The #3 spot on Amazon’s Kindle Best Seller List was grabbed by Bus Across Mexico today.
For Kindle books on Puerto Vallarta, Bus Across Mexico moved up overnight from #8 and ranked above Fodor’s, Frommer’s, and Moon Puerto Vallarta guides.
For the Cancun and Cozumel category, Bus Across Mexico jumped from #21 to #5.
Kindle also bumped Bus Across Mexico from #41 to #17 for the Mexico category.
Bus Across Mexico is only $4.99 on Kindle, so order now at
If you don’t have a Kindle, then you can get a free Amazon download of a Kindle reader for the iPhone, iPod, iPad, Blackberry, Android devices, PC and Mac.
Copyright © Derek Brace
All rights reserved
En El Muelle de San Blas
Sorry, the title, On the Wharf of San Blas, and the first line are from this brilliant Mexican rock song by the super-group Maná. If you haven’t had the luxury of hearing this song, I highly recommend it, especially from the magical night in Miami back in 1999 when they did the MTV Unplugged recording. Amazing.Anyway, after receiving a few recommendations, along with the reference from this song, I really wanted to visit the tiny fishing town of San Blas, a few hours down Mexico’s Pacific coast (north of Puerto Vallarta). Cervando, my friend from the airport in Cabo San Lucas, grew up here, my friend Fabienne’s dad told me all about it a few days before I left, and I had heard other good things from fellow travellers.
Not being a big name tourist destination, it took a few out of the way buses to get there, so I arrived right at dusk, and the town was ready for me. Walking out of the bus station with my big backpack on my shoulders and my smaller one and much needed water bottle in hand, I heard some traditional Mexican music and some sort of canons firing from just around the corner.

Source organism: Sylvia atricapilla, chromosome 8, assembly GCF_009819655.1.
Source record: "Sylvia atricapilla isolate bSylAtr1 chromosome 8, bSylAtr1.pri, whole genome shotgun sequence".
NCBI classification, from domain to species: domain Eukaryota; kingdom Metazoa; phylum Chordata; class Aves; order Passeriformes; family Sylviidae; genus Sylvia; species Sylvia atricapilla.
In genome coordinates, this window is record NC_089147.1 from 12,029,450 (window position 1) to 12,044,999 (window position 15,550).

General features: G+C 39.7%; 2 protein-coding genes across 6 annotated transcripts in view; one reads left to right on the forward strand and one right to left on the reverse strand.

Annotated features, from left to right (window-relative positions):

Entering the central town square surrounded by two churches, the town greeted me in royal fashion, with vendors, games, dancing, music, fireworks…everything. Despite my arrival to the party, no one really seemed to notice my arrival and continued in their merrymaking. Undaunted, I thanked them for the party and made my way to one of the small hotels in town, turning every few seconds to make sure that those canon firing sounds truly were just some inexpensive fireworks being shot up into the air.
I had soon checked into my small, basic hotel room, happy to see that the overhead fan and another one by the bed worked quite well. A few rooms of the hotel surrounded a bit of a broken down courtyard, highlighted by a small cage with a huge, white pelican inside, which they had apparently rescued a few years ago and is the mascot of the hotel. And, they either treat it so well that it doesn’t want to leave, or it cannot fly anymore, as the wire cage only extends about three feet into the air. Anxious to get back to my welcoming party, I dropped my bags and walked the two blocks back towards the plaza.
At this point, a large procession was making its way into the larger of the two churches, accompanied by groups of dancers dressed in indigenous costumes, stomping their wooden shoes to the beat of the pounding drums that filled the air of the town. Along with many of the other residents, I watched as the congregation packed into the church, completely filling every open space and even spilling out into the adjacent street.